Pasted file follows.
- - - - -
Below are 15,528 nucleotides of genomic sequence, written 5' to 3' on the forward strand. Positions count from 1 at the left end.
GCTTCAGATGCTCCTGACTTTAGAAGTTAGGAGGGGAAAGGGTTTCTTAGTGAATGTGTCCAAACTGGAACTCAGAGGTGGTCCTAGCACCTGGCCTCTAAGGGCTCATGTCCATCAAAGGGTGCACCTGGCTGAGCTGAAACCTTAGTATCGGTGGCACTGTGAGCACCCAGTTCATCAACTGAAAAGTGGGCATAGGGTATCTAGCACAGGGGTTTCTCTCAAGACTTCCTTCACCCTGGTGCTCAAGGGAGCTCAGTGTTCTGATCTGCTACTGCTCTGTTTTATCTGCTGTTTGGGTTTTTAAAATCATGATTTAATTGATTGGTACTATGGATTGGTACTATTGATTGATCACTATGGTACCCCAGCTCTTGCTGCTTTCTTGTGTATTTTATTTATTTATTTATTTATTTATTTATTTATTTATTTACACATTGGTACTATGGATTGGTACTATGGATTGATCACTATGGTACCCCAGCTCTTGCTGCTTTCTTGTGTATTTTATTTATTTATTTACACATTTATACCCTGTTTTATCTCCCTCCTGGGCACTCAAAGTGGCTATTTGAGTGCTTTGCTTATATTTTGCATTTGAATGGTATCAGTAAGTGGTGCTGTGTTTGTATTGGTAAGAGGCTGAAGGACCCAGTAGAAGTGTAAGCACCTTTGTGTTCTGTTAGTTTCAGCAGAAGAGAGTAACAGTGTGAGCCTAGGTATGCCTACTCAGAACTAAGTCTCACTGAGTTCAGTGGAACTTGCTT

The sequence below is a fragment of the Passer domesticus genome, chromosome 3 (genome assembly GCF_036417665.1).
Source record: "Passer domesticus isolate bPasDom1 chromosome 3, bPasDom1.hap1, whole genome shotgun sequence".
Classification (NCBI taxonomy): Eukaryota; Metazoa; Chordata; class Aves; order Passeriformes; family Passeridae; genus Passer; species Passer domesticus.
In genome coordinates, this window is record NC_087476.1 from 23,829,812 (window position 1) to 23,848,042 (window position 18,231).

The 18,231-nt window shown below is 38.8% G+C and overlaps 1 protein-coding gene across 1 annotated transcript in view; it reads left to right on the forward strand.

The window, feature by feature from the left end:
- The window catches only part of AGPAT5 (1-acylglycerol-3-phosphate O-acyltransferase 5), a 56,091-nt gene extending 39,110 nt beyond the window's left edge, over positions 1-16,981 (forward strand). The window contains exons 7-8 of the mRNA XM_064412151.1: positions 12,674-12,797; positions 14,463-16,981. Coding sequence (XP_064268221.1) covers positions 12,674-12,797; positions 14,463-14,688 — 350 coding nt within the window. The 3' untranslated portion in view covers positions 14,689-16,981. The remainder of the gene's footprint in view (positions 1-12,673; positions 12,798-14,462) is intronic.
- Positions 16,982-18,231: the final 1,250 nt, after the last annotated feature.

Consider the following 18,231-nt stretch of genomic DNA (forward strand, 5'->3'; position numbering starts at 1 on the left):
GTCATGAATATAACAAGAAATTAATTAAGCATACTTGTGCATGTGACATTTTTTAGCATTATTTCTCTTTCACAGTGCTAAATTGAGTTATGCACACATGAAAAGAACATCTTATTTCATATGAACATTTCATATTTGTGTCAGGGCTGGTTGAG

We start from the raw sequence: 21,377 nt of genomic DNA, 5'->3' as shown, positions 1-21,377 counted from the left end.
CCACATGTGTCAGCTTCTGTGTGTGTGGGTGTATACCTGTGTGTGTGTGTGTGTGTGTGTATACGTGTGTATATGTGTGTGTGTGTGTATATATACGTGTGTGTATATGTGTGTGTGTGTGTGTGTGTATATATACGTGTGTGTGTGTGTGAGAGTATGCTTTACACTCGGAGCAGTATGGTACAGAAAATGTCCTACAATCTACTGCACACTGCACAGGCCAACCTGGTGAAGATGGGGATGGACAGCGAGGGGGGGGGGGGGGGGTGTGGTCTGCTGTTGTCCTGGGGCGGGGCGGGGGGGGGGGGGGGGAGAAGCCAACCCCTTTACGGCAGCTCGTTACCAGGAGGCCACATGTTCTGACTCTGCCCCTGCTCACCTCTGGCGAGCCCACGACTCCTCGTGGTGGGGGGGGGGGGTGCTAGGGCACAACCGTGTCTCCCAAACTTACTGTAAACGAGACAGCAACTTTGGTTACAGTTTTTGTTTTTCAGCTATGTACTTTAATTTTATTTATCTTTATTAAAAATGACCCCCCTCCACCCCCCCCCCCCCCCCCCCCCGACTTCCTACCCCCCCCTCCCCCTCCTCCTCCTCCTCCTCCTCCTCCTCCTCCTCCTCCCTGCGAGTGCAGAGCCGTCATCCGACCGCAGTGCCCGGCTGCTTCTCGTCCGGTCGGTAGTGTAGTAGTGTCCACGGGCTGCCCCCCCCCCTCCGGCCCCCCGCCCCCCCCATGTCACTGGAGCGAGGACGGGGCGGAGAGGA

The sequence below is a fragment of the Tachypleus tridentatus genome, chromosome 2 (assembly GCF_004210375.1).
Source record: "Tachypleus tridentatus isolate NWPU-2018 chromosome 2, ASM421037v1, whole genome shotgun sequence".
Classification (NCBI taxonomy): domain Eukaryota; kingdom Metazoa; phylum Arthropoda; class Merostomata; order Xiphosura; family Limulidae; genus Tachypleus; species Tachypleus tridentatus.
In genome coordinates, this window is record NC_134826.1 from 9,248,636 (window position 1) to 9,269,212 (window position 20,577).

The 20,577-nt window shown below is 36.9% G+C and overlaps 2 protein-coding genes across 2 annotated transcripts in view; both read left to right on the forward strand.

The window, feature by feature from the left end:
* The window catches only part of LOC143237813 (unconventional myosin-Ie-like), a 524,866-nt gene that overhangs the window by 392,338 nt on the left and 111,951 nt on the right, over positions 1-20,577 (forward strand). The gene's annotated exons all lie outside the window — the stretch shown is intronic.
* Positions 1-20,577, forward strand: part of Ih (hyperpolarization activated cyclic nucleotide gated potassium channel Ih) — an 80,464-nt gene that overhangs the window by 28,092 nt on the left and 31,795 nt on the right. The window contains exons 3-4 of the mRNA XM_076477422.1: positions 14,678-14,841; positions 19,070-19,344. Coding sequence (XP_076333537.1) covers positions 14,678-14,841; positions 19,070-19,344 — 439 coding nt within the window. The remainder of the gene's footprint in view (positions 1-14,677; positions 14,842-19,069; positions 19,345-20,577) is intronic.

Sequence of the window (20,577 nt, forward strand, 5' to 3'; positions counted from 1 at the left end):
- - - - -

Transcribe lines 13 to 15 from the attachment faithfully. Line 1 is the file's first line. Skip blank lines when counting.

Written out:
We start from the raw sequence: 21,377 nt of genomic DNA, 5'->3' as shown, positions 1-21,377 counted from the left end.
CCACATGTGTCAGCTTCTGTGTGTGTGGGTGTATACCTGTGTGTGTGTGTGTGTGTGTGTATACGTGTGTATATGTGTGTGTGTGTGTATATATACGTGTGTGTATATGTGTGTGTGTGTGTGTGTGTATATATACGTGTGTGTGTGTGTGAGAGTATGCTTTACACTCGGAGCAGTATGGTACAGAAAATGTCCTACAATCTACTGCACACTGCACAGGCCAACCTGGTGAAGATGGGGATGGACAGCGAGGGGGGGGGGGGGGGGTGTGGTCTGCTGTTGTCCTGGGGCGGGGCGGGGGGGGGGGGGGGGAGAAGCCAACCCCTTTACGGCAGCTCGTTACCAGGAGGCCACATGTTCTGACTCTGCCCCTGCTCACCTCTGGCGAGCCCACGACTCCTCGTGGTGGGGGGGGGGGGTGCTAGGGCACAACCGTGTCTCCCAAACTTACTGTAAACGAGACAGCAACTTTGGTTACAGTTTTTGTTTTTCAGCTATGTACTTTAATTTTATTTATCTTTATTAAAAATGACCCCCCTCCACCCCCCCCCCCCCCCCCCCCCGACTTCCTACCCCCCCCTCCCCCTCCTCCTCCTCCTCCTCCTCCTCCTCCTCCTCCTCCCTGCGAGTGCAGAGCCGTCATCCGACCGCAGTGCCCGGCTGCTTCTCGTCCGGTCGGTAGTGTAGTAGTGTCCACGGGCTGCCCCCCCCCCTCCGGCCCCCCGCCCCCCCCATGTCACTGGAGCGAGGACGGGGCGGAGAGGA

The sequence below is a fragment of the Tachypleus tridentatus genome, chromosome 2 (assembly GCF_004210375.1).